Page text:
John, Paul, George & Ben by Lane Smith

Title: John, Paul, George & Ben
Author: Lane Smith
Series: N/A
Publisher: Hyperion
Release Date: 2/28/2006
Length: 40 pages
Format: Hardcover
Genres: Childrens, History, Picture Books
Challenges: 2012 Support Your Local Library Challenge
Source: Library
Purchase: Hardcover
Rating: ★★★★★

A legendary artist has created a totally fresh and funny way to learn about America’s founding fathers with this “Revolutionary” new picture book.

So cute and funny! This is one that I will definitely come back to when I have kids. I think learning is something kids should start doing young. And I don’t think that only applies to reading. Of course, it’s fun to read cute books that make you laugh, but it’s nice to come across one that actually teaches something. This book is educational and fun. It teaches about the founding fathers and the early history of the United States with small bouts of hilarity. I loved the part about Paul Revere yelling about wigs and panties. That had me giggling and I’m twenty-four! Lane Smith has seriously won me over. I need to go on my library’s catalog and make sure I’ve read all of his books.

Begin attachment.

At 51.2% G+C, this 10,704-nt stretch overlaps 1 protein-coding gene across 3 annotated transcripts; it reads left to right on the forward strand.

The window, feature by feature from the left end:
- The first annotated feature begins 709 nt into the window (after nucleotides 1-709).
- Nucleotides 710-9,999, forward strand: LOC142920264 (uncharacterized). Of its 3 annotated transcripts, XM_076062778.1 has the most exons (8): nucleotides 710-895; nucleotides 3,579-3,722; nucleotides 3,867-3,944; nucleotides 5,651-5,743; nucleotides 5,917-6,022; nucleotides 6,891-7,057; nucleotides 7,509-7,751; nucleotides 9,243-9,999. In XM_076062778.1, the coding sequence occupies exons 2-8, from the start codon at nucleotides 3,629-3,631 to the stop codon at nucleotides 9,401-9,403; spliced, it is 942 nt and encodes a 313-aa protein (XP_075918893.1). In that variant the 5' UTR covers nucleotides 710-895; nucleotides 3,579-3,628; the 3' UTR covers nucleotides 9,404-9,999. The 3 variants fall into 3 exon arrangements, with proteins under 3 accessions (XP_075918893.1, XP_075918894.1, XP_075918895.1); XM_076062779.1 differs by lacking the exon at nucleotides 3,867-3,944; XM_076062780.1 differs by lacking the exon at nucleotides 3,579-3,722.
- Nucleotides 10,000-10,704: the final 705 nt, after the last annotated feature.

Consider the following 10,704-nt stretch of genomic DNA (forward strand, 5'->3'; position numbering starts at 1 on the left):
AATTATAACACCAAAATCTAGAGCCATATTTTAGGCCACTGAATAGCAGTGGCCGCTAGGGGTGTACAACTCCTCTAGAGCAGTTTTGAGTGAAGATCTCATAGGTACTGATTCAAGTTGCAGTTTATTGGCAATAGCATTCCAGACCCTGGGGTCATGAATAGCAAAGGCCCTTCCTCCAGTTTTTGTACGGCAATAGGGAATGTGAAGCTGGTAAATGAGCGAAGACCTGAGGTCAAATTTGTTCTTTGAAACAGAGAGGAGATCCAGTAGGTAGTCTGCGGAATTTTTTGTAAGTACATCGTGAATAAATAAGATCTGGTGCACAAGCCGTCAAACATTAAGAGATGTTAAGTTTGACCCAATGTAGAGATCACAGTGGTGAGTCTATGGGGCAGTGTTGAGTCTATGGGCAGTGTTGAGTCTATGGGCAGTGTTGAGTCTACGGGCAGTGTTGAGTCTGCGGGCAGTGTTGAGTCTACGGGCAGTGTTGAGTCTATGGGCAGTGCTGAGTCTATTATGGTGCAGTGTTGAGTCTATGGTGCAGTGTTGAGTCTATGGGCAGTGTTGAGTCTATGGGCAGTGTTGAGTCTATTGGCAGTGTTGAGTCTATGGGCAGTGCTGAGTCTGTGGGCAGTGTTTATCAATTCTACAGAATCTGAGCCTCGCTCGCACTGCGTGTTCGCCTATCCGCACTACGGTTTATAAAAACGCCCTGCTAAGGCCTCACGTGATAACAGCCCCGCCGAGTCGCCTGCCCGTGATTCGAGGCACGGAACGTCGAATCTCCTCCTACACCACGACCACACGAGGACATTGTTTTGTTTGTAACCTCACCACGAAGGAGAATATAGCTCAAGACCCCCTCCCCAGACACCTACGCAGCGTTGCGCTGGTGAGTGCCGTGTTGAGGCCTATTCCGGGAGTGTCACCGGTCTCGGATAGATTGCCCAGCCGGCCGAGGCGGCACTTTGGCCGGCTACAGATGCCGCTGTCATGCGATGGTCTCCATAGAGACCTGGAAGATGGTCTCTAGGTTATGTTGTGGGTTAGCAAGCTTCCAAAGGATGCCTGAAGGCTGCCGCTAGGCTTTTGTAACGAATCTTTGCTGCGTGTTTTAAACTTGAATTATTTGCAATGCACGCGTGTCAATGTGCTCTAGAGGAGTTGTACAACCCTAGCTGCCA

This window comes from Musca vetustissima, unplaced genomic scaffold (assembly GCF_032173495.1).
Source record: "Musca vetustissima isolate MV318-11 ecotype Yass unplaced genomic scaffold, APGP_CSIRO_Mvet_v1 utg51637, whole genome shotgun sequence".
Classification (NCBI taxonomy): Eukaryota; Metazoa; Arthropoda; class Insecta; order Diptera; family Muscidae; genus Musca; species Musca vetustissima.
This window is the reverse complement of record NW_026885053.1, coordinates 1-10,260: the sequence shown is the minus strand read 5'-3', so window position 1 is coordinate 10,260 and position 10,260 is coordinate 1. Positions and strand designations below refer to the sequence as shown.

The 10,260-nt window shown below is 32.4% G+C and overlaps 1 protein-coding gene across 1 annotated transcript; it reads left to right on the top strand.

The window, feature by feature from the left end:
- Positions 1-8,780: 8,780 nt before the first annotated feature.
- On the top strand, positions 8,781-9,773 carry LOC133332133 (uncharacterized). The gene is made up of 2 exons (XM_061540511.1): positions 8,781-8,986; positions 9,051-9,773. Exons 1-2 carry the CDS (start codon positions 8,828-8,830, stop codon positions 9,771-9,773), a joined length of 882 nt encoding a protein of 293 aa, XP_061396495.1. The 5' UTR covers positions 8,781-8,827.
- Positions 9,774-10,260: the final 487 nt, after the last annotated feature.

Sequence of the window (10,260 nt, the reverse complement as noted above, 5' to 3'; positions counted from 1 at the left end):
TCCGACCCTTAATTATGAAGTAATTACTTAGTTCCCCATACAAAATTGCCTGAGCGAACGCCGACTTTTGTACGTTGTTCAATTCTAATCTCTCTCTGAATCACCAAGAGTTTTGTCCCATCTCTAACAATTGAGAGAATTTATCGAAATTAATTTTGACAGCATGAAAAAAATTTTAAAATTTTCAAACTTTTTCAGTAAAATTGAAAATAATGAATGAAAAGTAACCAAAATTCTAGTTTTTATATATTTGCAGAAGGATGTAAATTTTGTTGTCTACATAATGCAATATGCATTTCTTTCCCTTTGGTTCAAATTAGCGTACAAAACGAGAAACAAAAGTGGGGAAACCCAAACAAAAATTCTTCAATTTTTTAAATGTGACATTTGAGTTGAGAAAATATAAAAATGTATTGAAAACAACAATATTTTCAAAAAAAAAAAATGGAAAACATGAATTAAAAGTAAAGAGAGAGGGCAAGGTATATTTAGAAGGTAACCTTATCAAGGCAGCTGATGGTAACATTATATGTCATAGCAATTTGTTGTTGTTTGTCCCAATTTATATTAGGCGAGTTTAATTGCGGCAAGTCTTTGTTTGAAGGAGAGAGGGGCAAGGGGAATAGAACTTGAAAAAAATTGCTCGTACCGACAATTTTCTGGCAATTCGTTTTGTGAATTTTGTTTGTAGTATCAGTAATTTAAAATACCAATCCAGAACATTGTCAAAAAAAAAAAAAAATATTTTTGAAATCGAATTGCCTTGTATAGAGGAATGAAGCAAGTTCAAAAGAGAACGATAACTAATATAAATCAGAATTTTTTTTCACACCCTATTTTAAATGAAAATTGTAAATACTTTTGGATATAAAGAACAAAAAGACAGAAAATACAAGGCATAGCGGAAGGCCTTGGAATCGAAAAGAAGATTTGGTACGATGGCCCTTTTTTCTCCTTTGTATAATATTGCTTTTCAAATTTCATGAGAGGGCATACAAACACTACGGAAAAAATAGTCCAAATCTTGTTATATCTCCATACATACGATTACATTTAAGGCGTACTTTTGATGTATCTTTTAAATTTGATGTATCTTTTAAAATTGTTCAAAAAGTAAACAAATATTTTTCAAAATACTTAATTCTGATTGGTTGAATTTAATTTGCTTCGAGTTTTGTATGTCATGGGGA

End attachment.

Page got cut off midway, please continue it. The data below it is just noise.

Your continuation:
I think one of the best parts of this book is the section in the back where he fleshes out the facts from the funny fiction. I learned a few things reading that part (I was never much of an American history buff). Even in that section I saw Lane’s sense of humor shine through. Seriously, if you have some kiddies that like to be read to at night, you need to check out Lane Smith’s stuff. It’s so adorable and funny! And who doesn’t love a good Beatles reference?


Marie Antoinette: The Journey

Marie Antoinette: The Journey
by Antonia Fraser
read by Donada Peters
Published 2006 by Random House Audio
20 hours, 26 minutes. Unabridged.
Rating: 5/5